Primary school children in India will learn about witchcraft in the classroom as part of an effort to dispell superstitions and stop deadly witch-hunts.
Last Updated: 6:55AM GMT 24 Nov 2008
Many tribal communities in the country believe in witches and their ability to cause harm to people, animals and the harvest.
About 750 people, mostly old women, are estimated to have been killed in witch-hunts in rural India since 2003.
In one of the worst cases, a family of four stoned and buried alive for allegedly cursing a relative of the village chief, the Times reports.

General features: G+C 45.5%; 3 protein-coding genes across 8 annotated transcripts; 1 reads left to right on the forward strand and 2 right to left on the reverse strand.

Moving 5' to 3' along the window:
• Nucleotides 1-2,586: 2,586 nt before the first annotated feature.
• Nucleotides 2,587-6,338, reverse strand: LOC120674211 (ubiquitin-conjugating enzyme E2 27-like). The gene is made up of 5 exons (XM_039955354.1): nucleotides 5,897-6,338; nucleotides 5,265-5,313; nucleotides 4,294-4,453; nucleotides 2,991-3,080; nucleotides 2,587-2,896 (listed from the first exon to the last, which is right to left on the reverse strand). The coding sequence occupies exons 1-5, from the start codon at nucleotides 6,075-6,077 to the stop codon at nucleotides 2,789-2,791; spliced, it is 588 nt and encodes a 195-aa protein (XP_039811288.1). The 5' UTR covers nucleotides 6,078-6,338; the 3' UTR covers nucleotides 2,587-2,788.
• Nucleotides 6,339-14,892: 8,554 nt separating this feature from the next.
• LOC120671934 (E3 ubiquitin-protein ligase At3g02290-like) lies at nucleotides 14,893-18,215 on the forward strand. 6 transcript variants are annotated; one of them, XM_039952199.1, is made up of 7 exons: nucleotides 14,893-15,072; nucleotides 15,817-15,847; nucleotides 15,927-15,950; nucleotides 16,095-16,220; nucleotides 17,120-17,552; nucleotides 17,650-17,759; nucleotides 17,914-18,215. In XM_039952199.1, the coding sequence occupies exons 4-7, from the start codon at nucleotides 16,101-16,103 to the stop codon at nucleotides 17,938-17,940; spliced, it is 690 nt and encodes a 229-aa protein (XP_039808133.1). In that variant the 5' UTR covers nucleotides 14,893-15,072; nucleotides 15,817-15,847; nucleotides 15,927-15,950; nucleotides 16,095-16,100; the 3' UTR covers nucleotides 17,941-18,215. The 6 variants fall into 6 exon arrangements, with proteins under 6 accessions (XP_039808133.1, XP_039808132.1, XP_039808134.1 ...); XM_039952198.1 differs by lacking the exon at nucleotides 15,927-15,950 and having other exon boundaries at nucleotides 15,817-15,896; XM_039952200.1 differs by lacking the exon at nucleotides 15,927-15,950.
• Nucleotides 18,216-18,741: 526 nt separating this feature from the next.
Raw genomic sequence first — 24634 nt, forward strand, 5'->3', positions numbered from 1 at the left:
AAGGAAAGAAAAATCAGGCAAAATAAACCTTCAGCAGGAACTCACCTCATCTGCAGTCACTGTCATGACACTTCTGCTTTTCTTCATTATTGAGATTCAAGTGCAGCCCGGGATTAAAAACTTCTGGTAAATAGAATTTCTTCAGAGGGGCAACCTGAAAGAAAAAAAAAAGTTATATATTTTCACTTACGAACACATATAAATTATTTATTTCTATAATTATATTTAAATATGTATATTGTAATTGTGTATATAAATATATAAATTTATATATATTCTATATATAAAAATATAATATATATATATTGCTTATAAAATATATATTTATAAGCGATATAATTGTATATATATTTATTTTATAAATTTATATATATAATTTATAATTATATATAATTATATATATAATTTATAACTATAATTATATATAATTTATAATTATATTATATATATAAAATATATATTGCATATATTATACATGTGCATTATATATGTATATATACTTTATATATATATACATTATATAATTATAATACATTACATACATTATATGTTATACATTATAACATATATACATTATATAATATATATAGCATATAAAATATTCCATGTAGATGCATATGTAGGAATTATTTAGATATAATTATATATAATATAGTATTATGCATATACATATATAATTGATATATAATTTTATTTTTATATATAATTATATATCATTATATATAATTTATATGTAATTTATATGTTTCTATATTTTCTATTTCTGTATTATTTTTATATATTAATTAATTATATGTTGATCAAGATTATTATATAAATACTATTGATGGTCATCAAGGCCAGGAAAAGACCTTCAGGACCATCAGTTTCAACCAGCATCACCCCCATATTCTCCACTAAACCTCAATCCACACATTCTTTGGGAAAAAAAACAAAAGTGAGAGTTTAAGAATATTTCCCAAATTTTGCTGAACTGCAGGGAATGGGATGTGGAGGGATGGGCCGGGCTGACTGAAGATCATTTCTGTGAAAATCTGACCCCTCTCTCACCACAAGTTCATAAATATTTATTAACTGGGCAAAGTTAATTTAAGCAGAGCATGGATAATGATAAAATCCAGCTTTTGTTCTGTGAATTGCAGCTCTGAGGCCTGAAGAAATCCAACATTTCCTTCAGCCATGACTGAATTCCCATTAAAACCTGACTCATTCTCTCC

Advocates for a change to the syllabus say beliefs must be altered early if India’s witch-hunts are to be stamped out.
But some academics argue that witch-hunts are linked to economic conditions and claim that pensions, not education, are the best way to eradicate belief in black magic.
Studies suggest that more “witches” are identified during hard times, the paper said.
In the 16th and 17th centuries, an estimated one million women were killed in Europe for dabbling in the black arts.
Last month, a petition calling for a posthumous pardon for women and men who were executed as British witches was presented to the British government.